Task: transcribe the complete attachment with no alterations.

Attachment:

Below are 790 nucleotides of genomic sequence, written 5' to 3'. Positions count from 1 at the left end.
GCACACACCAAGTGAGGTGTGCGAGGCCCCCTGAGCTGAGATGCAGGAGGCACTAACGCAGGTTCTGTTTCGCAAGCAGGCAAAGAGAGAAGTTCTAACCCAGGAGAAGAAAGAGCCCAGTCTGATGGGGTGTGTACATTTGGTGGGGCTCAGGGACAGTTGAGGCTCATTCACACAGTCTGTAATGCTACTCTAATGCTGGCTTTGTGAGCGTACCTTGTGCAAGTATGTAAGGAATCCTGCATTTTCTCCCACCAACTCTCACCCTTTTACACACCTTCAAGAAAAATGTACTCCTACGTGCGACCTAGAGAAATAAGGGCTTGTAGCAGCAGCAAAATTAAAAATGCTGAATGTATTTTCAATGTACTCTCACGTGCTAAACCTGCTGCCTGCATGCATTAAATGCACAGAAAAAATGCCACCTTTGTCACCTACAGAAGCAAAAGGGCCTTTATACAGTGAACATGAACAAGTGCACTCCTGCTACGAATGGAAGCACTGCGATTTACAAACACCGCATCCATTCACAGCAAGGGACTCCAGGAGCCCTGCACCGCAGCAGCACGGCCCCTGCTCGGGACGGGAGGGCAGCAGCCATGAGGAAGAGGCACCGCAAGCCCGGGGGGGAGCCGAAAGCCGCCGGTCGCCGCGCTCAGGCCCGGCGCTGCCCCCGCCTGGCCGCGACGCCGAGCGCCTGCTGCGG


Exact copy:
Below are 790 nucleotides of genomic sequence, written 5' to 3'. Positions count from 1 at the left end.
GCACACACCAAGTGAGGTGTGCGAGGCCCCCTGAGCTGAGATGCAGGAGGCACTAACGCAGGTTCTGTTTCGCAAGCAGGCAAAGAGAGAAGTTCTAACCCAGGAGAAGAAAGAGCCCAGTCTGATGGGGTGTGTACATTTGGTGGGGCTCAGGGACAGTTGAGGCTCATTCACACAGTCTGTAATGCTACTCTAATGCTGGCTTTGTGAGCGTACCTTGTGCAAGTATGTAAGGAATCCTGCATTTTCTCCCACCAACTCTCACCCTTTTACACACCTTCAAGAAAAATGTACTCCTACGTGCGACCTAGAGAAATAAGGGCTTGTAGCAGCAGCAAAATTAAAAATGCTGAATGTATTTTCAATGTACTCTCACGTGCTAAACCTGCTGCCTGCATGCATTAAATGCACAGAAAAAATGCCACCTTTGTCACCTACAGAAGCAAAAGGGCCTTTATACAGTGAACATGAACAAGTGCACTCCTGCTACGAATGGAAGCACTGCGATTTACAAACACCGCATCCATTCACAGCAAGGGACTCCAGGAGCCCTGCACCGCAGCAGCACGGCCCCTGCTCGGGACGGGAGGGCAGCAGCCATGAGGAAGAGGCACCGCAAGCCCGGGGGGGAGCCGAAAGCCGCCGGTCGCCGCGCTCAGGCCCGGCGCTGCCCCCGCCTGGCCGCGACGCCGAGCGCCTGCTGCGG